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Retirement Planning Take Advantage of Compound Interest

Retirement Planning and retirement plans

Compound Interest helps you build wealth faster. Interest is paid on previously earned interest as well as on the original deposit or investment. For example, $5,000 deposited in a bank at 6 percent interest for a year earns $308 if the interest is compounded monthly. In just 5 years, the $5,000 will grow to $6,744.

compound interest chartLet's see how interest compounds on Lynne's savings. Assume that Lynne saves $125 a month for 30 years and the interest on her savings is compounded monthly. This chart shows how compound interest at various rates would increase Lynne's savings compared with simply putting the money in a shoebox. This is compound interest that you earn. And as you can see from Lynne's investment, compounding has a greater effect after the investment and interest have increased over a longer period. There is a flip side to compound interest. That is compound interest you are charged. This compound interest is charged for purchases on your credit card. Chapter 4, "Take Control of Debt," discusses this type of interest.
Understand the Risk/



Expected Return Relationship When you are saving and investing, the amount of expected return is based on the amount of risk you take with your money. Generally, the higher the risk of losing money, the higher the expected return. For less risk, an investor will expect a smaller return. For example, a savings account at a financial institution is fully insured by the Federal Deposit Insurance Corp. (FDIC) up to $100,000. The returnor interest paid on your savings will generally be less than the expected return on other types of investments. On the other hand, an investment in a stock or bond is not insured. The money you invest may be lost or the value reduced if the investment doesn't perform as expected. How much risk do you want to take? Here are some things to think about when determining the amount of risk that best suits you. Financial Goals. How much money do you want to accumulate over a certain period of time? Your investment decisions should reflect your wealth-creation goals. Time Horizon. How long can you leave your money invested? If you will need your money in one year, you may want to take less risk than you would if you won't need your money for 20 years. Financial Risk Tolerance. Are you in a financial position to invest in riskier alternatives? You should take less risk if you cannot afford to lose your investment or have its value fall.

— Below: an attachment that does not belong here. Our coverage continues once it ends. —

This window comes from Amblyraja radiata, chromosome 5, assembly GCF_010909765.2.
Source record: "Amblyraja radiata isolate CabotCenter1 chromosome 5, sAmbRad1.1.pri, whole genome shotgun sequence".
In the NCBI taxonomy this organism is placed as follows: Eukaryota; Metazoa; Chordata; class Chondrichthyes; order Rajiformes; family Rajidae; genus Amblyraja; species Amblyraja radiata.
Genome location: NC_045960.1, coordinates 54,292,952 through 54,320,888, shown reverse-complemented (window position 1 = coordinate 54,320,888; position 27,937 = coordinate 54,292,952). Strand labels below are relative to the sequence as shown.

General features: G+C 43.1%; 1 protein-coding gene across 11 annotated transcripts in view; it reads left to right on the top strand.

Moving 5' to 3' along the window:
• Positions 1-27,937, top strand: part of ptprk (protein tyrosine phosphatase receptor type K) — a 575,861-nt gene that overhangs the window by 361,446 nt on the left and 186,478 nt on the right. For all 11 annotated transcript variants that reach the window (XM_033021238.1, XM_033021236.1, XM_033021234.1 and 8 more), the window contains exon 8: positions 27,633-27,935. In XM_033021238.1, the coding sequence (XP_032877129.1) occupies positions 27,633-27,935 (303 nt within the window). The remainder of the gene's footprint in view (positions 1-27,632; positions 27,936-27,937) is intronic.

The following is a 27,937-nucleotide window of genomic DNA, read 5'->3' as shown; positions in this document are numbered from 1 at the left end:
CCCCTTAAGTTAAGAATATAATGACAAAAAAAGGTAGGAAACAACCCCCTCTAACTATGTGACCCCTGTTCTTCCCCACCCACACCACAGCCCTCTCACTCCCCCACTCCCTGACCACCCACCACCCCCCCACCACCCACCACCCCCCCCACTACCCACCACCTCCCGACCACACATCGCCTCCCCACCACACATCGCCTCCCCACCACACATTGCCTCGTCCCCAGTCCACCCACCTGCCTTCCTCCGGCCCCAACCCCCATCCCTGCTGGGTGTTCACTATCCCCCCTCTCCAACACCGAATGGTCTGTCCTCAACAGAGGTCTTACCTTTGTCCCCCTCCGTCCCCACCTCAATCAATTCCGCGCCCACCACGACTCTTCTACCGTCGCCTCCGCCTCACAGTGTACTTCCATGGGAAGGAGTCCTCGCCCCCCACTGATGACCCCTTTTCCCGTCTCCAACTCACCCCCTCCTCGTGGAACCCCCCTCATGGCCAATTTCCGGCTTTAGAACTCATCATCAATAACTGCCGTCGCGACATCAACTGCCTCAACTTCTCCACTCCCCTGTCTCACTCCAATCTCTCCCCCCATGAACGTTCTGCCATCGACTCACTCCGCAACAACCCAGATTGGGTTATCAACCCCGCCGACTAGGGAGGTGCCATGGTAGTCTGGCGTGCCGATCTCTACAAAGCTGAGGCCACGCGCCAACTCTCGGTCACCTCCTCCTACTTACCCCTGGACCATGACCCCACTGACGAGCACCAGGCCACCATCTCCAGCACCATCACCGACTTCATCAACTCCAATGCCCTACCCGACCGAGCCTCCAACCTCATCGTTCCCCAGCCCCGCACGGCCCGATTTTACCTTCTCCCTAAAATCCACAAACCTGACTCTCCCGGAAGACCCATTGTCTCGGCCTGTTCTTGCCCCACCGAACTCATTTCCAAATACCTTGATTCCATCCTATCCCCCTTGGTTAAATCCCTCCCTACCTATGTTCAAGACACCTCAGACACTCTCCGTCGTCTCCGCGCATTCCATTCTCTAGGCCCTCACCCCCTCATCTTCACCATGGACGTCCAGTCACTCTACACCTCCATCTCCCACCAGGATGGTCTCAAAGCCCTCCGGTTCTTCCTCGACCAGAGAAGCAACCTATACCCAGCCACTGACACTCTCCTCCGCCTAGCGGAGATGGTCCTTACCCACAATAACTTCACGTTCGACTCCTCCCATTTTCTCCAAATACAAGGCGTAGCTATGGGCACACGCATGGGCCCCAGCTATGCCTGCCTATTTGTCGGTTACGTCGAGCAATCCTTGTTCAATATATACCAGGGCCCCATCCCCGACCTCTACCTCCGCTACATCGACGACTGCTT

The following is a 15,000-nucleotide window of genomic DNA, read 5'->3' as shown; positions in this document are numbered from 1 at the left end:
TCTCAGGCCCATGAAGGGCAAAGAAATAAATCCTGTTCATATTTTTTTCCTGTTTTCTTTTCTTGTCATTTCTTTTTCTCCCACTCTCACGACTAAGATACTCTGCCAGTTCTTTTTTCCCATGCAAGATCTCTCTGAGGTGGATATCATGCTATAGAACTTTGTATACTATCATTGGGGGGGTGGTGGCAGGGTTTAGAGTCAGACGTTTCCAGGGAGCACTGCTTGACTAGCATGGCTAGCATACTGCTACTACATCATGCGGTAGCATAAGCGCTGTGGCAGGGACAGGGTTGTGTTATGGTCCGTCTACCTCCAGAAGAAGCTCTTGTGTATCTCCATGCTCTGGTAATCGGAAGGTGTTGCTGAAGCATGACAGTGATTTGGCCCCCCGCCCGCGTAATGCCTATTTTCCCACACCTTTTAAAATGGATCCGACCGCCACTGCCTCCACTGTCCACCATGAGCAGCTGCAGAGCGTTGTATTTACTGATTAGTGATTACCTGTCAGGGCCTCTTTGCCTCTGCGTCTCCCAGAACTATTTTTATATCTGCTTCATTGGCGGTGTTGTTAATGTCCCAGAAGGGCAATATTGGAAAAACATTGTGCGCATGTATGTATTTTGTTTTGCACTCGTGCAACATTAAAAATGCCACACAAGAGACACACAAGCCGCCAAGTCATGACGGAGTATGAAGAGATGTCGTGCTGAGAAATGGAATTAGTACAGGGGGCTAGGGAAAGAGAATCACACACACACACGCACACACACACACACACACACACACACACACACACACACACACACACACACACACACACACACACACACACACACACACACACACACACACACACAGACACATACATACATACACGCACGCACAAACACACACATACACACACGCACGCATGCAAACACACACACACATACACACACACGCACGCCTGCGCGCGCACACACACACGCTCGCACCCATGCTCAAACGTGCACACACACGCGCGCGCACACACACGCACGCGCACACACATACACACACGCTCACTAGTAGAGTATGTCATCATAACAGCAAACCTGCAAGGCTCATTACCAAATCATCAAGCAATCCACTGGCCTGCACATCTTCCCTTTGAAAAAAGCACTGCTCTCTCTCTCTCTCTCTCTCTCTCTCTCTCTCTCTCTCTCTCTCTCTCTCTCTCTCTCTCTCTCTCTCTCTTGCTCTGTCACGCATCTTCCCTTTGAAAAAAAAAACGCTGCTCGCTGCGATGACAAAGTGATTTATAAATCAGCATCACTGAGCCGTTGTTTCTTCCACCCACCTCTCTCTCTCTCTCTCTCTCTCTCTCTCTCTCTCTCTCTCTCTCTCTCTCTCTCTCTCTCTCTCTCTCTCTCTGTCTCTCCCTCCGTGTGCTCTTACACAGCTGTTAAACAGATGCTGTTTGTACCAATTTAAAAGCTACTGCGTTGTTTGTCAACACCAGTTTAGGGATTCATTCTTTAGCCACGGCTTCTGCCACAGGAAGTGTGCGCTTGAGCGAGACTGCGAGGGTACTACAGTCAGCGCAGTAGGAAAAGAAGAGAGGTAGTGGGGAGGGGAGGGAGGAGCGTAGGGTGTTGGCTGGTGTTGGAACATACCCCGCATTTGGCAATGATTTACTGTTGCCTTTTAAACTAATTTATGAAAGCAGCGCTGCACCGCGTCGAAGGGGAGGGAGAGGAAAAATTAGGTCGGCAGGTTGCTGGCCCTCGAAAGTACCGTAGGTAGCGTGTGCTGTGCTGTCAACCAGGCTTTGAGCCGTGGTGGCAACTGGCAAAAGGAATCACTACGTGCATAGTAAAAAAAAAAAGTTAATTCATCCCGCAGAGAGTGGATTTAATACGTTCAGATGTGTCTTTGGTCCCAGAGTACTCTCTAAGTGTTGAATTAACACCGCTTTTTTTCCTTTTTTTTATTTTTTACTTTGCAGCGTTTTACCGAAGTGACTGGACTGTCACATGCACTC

Inflation risk. This reflects savings' and investments' sensitivity to the inflation rate. For example, while some investments such as a savings account have no risk of default, there is the risk that inflation will rise above the interest rate on the account. If the account earns 5 percent interest, inflation must remain lower than 5 percent a year for you to realize a profit.

Source: Department of Labor (www.dol.gov)



 








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